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Subsequently, the online public consultation on the draft attracted only a few hundred thousand people out of an electorate of nine million.

The poll itself was effectively boycotted by some 70% of eligible voters.

His plan fared no better in the next step: the parliamentary elections at the end of last year.

Turnout was a record low, 11%, prompting Mr Saied to say that the people did not want parliament.

With his frequent tirades against the media and the political class, accusing them of corruption and abuse of power, the president has effectively anointed himself as the savior of the nation – the only man untainted by politics and the pursuit of power.

Therefore, the idea that Tunisia faces an existential threat from sub-Saharan migrants seems like a useful diversion.

But the xenophobic discourse was not entirely made up by the president.

Take the small political party that Saied supports, the Tunisian Nationalist Party. It espouses xenophobic views – strikingly similar to those of far-right anti-immigrant parties in Europe – and campaigns for the expulsion of black migrants.

The party claims that sub-Saharan Africans are settlers who will eventually rob the Tunisians of their land, drawing a parallel with Israel and the Palestinians.

Ennahda supporters protest against Kais Saied.

Supporters of the Ennahda Party staged demonstrations last year calling for the president to resign

Playing the nationalist card has become a convenient tactic in North Africa and the Middle East to counter the pervasive influence of political Islam, which is essentially a transnational ideology and whose adherents remain the largest political group in Tunisia. representing opponents of Saied.

Nationalism can be benign or enter dangerous territory in times of crisis. Saied has repeatedly labeled his political opponents as “traitors”.

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This polarization is not unique to Tunisia.

Saied seems to have taken a leaf of the strategy of the Egyptian government of President Abdul Fattah al-Sisi to undermine the grip of Islamist ideology on society and political discourse.

It has sought to revive a sense of unique national identity as an antidote to the transnational ideology of Islamism, where faith trumps land.

And like Tunisia, Egypt has seen an increase in anti-black rhetoric from ultra-nationalists, who see the presence of black African migrants in Egypt as a threat.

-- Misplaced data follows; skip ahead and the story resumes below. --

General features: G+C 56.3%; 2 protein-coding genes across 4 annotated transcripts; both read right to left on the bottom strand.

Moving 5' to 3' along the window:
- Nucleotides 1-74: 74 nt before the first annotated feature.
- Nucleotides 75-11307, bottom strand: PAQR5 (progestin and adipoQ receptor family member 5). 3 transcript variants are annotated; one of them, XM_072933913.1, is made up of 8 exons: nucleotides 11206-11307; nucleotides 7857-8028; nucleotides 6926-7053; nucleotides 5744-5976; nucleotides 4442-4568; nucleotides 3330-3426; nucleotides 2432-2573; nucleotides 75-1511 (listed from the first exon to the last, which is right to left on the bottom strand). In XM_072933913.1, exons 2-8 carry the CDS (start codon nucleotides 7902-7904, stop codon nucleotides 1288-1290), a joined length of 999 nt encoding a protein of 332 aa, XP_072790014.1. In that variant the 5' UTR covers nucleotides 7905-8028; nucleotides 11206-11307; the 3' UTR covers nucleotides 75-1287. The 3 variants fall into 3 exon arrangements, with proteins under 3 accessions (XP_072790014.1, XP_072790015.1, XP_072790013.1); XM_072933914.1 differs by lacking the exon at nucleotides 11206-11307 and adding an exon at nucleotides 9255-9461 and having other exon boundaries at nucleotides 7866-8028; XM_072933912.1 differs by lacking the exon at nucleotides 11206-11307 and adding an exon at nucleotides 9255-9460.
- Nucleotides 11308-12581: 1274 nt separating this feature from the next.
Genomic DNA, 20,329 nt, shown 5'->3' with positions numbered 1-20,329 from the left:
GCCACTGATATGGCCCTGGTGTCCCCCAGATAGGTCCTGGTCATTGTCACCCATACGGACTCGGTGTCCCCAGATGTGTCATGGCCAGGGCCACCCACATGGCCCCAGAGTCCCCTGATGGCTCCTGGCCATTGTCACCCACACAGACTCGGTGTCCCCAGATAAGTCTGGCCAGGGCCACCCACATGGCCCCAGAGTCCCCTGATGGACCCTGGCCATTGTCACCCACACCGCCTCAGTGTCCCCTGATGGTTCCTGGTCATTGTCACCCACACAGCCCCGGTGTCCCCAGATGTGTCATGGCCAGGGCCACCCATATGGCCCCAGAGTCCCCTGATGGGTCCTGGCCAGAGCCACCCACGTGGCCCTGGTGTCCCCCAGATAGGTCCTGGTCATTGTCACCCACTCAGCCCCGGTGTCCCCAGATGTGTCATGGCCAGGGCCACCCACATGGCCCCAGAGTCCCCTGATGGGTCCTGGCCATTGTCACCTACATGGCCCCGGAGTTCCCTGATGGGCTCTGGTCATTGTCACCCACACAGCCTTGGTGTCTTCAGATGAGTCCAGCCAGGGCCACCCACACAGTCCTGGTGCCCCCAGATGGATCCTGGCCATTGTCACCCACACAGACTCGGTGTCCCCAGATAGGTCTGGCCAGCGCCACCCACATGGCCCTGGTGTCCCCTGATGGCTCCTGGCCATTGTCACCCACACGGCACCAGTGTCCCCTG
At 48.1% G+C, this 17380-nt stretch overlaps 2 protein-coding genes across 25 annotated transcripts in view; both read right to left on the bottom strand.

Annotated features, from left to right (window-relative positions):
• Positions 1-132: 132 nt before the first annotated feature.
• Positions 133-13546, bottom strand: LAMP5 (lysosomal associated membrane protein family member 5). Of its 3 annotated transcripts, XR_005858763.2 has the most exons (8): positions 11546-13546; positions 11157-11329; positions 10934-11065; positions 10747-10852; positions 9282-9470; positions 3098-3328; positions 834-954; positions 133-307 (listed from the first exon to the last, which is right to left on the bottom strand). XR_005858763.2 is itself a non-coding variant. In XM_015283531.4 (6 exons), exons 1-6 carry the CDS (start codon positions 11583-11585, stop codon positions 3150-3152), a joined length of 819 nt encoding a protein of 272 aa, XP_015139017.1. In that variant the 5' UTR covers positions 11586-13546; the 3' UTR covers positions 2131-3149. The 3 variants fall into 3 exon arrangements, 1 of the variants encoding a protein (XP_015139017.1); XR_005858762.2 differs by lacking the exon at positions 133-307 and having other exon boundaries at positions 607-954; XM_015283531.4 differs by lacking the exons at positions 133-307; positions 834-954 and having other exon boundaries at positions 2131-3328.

In response to events in Tunisia, an ultra-nationalist group in Egypt calling itself Nationalist Revival expressed support for Mr Saied.

The group claims Egypt has been overwhelmed by Sudanese and sub-Saharan immigrants, and calls on authorities to stop the influx and deport them.

The same people recently campaigned against a planned appearance in Egypt by American stand-up comedian Kevin Hart because of the artist’s support for Afrocentrism – including the belief that ancient Egypt was a black civilization.

Naturally, that enraged many Egyptians, the vast majority of whom, like many Tunisians, are trying to distinguish themselves from sub-Saharan Africa.

The performance was seen as part of a wider conspiracy to deprive the Egyptians of their own culture and land, while also appealing to the Palestinian plight, in a manner reminiscent of the Tunisian Nationalist Party.

The show was subsequently cancelled, but the organizers gave no reason why. That was considered a victory for the Egyptian nationalists.

In response to the international outcry, Mr Saied has made some conciliatory remarks in recent days, stressing that Tunisia was an African country and that he has relatives who married black Africans.

And the government has announced some measures to reassure the Black African community, such as setting up a hotline for complaints and canceling fines for those who overstayed their visas.

But it was all a bit too late.

The image damage of the country has been done.

Once the nationalist genie is out of the bottle, it can take on a life of its own. In extreme moments, foreigners or ethnic minorities may be the first victims.